Natural Slug Deterrents

Cultivating the soil in your garden involves breaking up and loosening it with a rake. Regularly cultivating will disturb slugs’ environment, leaving them more vulnerable to predators. It will also allow for the top of the soil to dry out more, resulting in limited movement for slugs.

Tidying Up

Slugs thrive in dark, damp areas and make home in decaying plant matter, so keeping your garden clear from any debris will help deter them. Be sure to put any leaves and grass clippings into your compost heap instead of leaving it around. Additionally, be vigilant when tidying up any stacks of flower pots as you are probably likely to find a whole family of molluscs in there.

Choose Resistant & Trouble-Free Plants

Instead of waging a war against slugs once your garden is in full bloom, choosing plant varieties that are resistant to slugs may save you a lot of stress and time trying to deter slugs.

Natural Slug Deterrents

The following annuals and perennials are particularly resistant against slugs:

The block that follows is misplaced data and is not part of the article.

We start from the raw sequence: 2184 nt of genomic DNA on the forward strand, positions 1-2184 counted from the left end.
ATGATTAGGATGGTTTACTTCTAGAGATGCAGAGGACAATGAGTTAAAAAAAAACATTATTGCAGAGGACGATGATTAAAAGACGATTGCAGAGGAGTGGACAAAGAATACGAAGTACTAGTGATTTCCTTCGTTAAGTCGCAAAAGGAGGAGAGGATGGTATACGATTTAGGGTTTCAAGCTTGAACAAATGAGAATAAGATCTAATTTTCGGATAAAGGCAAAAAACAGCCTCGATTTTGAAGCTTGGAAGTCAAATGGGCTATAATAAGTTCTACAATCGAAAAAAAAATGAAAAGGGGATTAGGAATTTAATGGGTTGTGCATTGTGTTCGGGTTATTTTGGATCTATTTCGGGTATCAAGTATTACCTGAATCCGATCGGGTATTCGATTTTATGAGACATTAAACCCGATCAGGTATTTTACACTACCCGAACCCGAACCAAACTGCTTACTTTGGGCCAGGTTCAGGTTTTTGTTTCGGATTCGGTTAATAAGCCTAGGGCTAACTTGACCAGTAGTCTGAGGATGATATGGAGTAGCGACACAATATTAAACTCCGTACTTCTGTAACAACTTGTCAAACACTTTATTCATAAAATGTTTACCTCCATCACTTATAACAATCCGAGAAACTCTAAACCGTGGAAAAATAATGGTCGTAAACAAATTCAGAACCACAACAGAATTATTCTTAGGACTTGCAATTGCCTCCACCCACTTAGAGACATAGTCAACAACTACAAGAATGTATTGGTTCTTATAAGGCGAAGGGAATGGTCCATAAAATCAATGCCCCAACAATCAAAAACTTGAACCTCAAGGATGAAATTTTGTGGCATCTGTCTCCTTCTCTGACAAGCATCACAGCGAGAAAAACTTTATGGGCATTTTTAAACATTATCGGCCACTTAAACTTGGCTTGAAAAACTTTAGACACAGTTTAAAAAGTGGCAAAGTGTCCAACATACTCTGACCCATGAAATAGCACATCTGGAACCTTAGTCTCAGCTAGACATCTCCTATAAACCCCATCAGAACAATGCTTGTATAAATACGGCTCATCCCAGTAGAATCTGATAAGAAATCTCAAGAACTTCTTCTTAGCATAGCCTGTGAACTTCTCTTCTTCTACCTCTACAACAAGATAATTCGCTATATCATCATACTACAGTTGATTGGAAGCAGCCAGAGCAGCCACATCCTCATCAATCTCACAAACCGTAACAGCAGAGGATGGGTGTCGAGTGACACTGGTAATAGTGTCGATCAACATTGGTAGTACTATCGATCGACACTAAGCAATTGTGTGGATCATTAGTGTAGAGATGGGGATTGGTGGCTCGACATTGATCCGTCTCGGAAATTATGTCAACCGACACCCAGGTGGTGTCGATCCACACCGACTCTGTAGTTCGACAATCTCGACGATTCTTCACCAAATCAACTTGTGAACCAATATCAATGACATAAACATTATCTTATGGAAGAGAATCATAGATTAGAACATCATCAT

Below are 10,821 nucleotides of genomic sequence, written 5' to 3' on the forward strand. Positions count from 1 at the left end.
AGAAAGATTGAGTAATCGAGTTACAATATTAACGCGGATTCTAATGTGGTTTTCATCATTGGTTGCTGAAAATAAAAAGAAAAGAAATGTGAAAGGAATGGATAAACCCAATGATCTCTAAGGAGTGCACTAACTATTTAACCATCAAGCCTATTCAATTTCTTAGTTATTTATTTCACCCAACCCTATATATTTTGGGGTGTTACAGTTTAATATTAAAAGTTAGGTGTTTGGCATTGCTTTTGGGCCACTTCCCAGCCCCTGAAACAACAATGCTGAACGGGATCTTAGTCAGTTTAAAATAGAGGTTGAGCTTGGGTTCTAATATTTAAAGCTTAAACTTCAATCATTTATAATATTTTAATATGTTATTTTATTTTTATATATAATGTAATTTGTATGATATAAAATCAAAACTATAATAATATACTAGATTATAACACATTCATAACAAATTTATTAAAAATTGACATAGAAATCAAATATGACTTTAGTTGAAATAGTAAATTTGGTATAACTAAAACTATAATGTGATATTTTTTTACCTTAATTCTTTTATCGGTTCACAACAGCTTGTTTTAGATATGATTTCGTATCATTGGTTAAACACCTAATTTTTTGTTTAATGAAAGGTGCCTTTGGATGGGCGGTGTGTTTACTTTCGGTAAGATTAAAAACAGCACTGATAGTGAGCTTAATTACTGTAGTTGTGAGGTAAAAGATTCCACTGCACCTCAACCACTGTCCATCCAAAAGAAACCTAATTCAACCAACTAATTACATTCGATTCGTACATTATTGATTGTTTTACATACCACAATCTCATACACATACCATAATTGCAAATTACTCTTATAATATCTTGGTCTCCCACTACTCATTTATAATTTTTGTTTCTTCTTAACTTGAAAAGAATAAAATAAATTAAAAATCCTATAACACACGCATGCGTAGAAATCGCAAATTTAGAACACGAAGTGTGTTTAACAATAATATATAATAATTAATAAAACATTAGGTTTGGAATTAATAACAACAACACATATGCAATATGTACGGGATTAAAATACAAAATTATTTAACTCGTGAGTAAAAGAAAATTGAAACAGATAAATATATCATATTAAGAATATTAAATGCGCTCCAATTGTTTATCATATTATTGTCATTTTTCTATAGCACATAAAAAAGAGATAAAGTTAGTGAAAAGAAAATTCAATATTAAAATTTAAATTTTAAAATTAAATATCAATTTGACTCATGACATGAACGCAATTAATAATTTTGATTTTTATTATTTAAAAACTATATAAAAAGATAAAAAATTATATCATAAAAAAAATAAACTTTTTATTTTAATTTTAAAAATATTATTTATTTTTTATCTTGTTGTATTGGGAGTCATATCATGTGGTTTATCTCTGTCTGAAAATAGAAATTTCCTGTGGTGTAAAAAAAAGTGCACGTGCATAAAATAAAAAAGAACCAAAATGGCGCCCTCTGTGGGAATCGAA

• Hydrangeas
  • Roses
  • Poppies
  • Geraniums
  • Mint

Natural Slug Deterrents

Vegetables that are generally disliked by slugs include the following:

  • Asparagus
  • Beetroot
  • Onions
  • Parsnips

Natural Slug Deterrents: Slug Repelling & Attracting Plants

Although many believe slugs will eat anything and everything in their garden, there are some plants which slugs will not touch with a barge pole. Try planting these near the plants they love to deter them from the whole area. Slugs tend to dislike strong-smelling plants, and plants with hairy foliage. Here are some examples:

  • Allium
  • Chives
  • Garlic
  • Foxgloves
  • Fennel

Natural Slug Deterrents

You can also try planting varieties that slugs love away from your prize plants. This will distract them away from what you don’t want them to eat. Lawn camomile is a good one for this. Rub the leaves of the lawn camomile to further release the aroma that attracts the slugs to the plant.

Natural Slug Deterrents: Attracting Predators

As mentioned previously, the predators of slugs include hedgehogs, ground beetles, thrushes, frogs & toads. Encouraging these natural predators in your garden will help control the slug population. There are a number of things you can do to help attract these predators to your garden.

Hedgehogs

  • Leave part of your garden wild